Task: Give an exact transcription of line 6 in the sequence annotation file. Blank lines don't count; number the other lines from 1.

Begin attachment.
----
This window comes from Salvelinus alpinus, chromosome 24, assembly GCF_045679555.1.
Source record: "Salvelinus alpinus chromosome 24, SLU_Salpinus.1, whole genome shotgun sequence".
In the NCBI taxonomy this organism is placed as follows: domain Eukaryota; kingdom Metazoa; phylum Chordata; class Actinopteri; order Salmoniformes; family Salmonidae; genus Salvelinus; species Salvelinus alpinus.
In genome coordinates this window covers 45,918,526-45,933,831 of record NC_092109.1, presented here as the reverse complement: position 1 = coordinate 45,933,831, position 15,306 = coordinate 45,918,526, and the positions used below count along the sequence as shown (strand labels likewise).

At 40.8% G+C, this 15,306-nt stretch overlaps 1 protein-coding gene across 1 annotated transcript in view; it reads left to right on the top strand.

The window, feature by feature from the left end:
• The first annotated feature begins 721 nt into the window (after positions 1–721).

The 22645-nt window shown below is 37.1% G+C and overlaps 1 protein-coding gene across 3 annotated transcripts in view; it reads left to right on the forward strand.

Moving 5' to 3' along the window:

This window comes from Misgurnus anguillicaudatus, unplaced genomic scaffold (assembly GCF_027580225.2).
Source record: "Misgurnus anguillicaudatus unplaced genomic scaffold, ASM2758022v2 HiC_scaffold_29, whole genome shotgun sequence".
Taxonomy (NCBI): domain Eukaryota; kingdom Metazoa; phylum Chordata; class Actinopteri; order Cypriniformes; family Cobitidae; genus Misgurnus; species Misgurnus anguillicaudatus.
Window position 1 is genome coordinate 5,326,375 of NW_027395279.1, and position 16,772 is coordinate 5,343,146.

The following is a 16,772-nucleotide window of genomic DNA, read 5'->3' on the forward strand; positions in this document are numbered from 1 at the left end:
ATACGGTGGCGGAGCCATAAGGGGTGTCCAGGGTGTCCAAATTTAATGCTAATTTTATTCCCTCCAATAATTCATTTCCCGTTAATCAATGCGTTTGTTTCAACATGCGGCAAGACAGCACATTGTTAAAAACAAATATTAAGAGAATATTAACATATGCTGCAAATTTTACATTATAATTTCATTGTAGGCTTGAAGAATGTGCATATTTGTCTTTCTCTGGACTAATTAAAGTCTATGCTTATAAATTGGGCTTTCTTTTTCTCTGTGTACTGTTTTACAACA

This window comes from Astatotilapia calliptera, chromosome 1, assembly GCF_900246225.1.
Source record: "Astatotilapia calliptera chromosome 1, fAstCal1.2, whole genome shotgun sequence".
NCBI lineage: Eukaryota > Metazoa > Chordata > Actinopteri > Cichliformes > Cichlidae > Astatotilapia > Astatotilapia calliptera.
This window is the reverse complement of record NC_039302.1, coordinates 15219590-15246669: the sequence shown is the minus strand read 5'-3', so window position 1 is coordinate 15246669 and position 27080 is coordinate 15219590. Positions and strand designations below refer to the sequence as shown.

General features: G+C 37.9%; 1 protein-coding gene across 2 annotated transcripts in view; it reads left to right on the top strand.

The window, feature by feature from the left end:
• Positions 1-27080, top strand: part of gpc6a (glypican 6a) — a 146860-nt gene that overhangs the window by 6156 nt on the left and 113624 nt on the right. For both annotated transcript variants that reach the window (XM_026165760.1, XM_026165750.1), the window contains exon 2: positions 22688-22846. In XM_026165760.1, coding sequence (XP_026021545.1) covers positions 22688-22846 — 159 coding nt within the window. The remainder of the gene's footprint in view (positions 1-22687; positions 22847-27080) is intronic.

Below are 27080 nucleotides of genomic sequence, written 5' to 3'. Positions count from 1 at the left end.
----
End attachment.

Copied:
The window, feature by feature from the left end: